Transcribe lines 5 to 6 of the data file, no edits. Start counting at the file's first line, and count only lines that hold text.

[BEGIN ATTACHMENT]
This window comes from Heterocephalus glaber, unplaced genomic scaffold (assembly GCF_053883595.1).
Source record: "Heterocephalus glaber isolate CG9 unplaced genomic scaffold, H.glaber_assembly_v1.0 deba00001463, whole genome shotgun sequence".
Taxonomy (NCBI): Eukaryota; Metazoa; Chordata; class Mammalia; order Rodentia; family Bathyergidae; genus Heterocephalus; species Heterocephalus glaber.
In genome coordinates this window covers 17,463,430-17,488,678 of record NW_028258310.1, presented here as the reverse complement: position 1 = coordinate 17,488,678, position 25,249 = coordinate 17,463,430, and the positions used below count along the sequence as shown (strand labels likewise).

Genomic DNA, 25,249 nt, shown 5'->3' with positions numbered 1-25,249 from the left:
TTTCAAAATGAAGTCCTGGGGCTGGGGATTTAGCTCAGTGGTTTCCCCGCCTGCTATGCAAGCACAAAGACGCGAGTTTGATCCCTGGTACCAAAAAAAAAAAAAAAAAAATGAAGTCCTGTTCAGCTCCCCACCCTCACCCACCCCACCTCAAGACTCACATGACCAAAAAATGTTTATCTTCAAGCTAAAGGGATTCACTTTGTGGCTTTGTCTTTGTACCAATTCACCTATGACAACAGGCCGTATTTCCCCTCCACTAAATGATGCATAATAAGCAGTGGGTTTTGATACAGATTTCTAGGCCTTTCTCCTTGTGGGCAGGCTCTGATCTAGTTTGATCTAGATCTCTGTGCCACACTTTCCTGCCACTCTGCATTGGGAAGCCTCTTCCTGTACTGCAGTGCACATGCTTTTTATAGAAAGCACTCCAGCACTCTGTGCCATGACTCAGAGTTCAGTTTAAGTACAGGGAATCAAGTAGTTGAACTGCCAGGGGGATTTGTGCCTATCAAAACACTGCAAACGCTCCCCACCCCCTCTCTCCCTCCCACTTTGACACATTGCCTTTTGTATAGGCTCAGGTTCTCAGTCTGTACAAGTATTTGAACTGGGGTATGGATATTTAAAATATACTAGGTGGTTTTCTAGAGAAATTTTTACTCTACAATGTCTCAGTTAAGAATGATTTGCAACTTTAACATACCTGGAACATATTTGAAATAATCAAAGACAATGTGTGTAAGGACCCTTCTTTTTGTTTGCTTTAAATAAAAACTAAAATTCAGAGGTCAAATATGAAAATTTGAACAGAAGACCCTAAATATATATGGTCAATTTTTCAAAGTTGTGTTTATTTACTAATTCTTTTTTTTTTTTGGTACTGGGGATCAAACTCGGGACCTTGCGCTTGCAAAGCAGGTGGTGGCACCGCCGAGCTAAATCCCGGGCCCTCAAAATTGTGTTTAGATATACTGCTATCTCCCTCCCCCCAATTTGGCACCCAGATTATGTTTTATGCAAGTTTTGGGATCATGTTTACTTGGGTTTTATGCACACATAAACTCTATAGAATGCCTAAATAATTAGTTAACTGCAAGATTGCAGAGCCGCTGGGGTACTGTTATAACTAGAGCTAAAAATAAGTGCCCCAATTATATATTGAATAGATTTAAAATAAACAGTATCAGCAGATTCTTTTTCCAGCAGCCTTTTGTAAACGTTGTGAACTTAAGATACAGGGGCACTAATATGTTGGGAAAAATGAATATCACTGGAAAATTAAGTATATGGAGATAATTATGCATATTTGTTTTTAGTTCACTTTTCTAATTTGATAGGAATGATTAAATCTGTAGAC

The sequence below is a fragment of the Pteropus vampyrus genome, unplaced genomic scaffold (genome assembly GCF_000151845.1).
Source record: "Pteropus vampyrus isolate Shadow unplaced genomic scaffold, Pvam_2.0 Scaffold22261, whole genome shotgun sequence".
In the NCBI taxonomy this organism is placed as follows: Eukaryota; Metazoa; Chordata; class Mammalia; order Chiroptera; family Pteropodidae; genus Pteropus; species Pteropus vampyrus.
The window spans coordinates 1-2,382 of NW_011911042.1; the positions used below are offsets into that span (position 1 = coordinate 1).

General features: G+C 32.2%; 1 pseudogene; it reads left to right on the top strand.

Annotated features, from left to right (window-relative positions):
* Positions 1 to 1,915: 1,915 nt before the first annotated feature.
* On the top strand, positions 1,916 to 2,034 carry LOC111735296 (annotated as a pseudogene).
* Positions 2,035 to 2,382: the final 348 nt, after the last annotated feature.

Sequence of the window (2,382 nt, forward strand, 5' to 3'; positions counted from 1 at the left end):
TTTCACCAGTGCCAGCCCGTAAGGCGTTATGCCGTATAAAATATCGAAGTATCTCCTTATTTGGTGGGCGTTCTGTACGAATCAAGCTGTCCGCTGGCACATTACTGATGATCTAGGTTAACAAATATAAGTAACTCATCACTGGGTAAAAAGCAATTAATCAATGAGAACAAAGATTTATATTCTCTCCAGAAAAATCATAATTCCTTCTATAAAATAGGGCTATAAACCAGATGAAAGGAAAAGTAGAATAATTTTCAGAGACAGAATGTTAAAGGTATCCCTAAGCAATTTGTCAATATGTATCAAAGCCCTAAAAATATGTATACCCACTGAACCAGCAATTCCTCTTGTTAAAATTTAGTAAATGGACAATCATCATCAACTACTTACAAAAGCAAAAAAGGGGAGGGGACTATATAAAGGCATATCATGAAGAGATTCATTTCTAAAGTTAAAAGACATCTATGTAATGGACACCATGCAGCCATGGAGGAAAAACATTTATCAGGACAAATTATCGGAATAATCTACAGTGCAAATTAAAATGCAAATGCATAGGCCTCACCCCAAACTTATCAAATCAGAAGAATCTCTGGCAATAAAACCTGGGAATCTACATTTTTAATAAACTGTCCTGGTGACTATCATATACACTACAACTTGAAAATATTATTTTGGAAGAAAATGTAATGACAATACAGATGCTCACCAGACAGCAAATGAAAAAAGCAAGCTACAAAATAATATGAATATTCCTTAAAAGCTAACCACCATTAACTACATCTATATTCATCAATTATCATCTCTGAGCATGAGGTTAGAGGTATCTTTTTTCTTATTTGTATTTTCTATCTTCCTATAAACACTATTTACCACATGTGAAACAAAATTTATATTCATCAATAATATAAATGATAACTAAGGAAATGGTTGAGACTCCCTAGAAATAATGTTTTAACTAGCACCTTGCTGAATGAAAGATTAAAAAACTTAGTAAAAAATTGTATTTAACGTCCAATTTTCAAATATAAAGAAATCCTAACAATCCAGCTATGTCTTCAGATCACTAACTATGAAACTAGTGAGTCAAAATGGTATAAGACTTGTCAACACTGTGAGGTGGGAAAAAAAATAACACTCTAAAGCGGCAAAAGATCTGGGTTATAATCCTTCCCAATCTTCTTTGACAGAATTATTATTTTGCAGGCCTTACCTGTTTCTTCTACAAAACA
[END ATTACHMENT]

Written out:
Genomic DNA, 25,249 nt, shown 5'->3' with positions numbered 1-25,249 from the left:
TTTCAAAATGAAGTCCTGGGGCTGGGGATTTAGCTCAGTGGTTTCCCCGCCTGCTATGCAAGCACAAAGACGCGAGTTTGATCCCTGGTACCAAAAAAAAAAAAAAAAAAATGAAGTCCTGTTCAGCTCCCCACCCTCACCCACCCCACCTCAAGACTCACATGACCAAAAAATGTTTATCTTCAAGCTAAAGGGATTCACTTTGTGGCTTTGTCTTTGTACCAATTCACCTATGACAACAGGCCGTATTTCCCCTCCACTAAATGATGCATAATAAGCAGTGGGTTTTGATACAGATTTCTAGGCCTTTCTCCTTGTGGGCAGGCTCTGATCTAGTTTGATCTAGATCTCTGTGCCACACTTTCCTGCCACTCTGCATTGGGAAGCCTCTTCCTGTACTGCAGTGCACATGCTTTTTATAGAAAGCACTCCAGCACTCTGTGCCATGACTCAGAGTTCAGTTTAAGTACAGGGAATCAAGTAGTTGAACTGCCAGGGGGATTTGTGCCTATCAAAACACTGCAAACGCTCCCCACCCCCTCTCTCCCTCCCACTTTGACACATTGCCTTTTGTATAGGCTCAGGTTCTCAGTCTGTACAAGTATTTGAACTGGGGTATGGATATTTAAAATATACTAGGTGGTTTTCTAGAGAAATTTTTACTCTACAATGTCTCAGTTAAGAATGATTTGCAACTTTAACATACCTGGAACATATTTGAAATAATCAAAGACAATGTGTGTAAGGACCCTTCTTTTTGTTTGCTTTAAATAAAAACTAAAATTCAGAGGTCAAATATGAAAATTTGAACAGAAGACCCTAAATATATATGGTCAATTTTTCAAAGTTGTGTTTATTTACTAATTCTTTTTTTTTTTTGGTACTGGGGATCAAACTCGGGACCTTGCGCTTGCAAAGCAGGTGGTGGCACCGCCGAGCTAAATCCCGGGCCCTCAAAATTGTGTTTAGATATACTGCTATCTCCCTCCCCCCAATTTGGCACCCAGATTATGTTTTATGCAAGTTTTGGGATCATGTTTACTTGGGTTTTATGCACACATAAACTCTATAGAATGCCTAAATAATTAGTTAACTGCAAGATTGCAGAGCCGCTGGGGTACTGTTATAACTAGAGCTAAAAATAAGTGCCCCAATTATATATTGAATAGATTTAAAATAAACAGTATCAGCAGATTCTTTTTCCAGCAGCCTTTTGTAAACGTTGTGAACTTAAGATACAGGGGCACTAATATGTTGGGAAAAATGAATATCACTGGAAAATTAAGTATATGGAGATAATTATGCATATTTGTTTTTAGTTCACTTTTCTAATTTGATAGGAATGATTAAATCTGTAGAC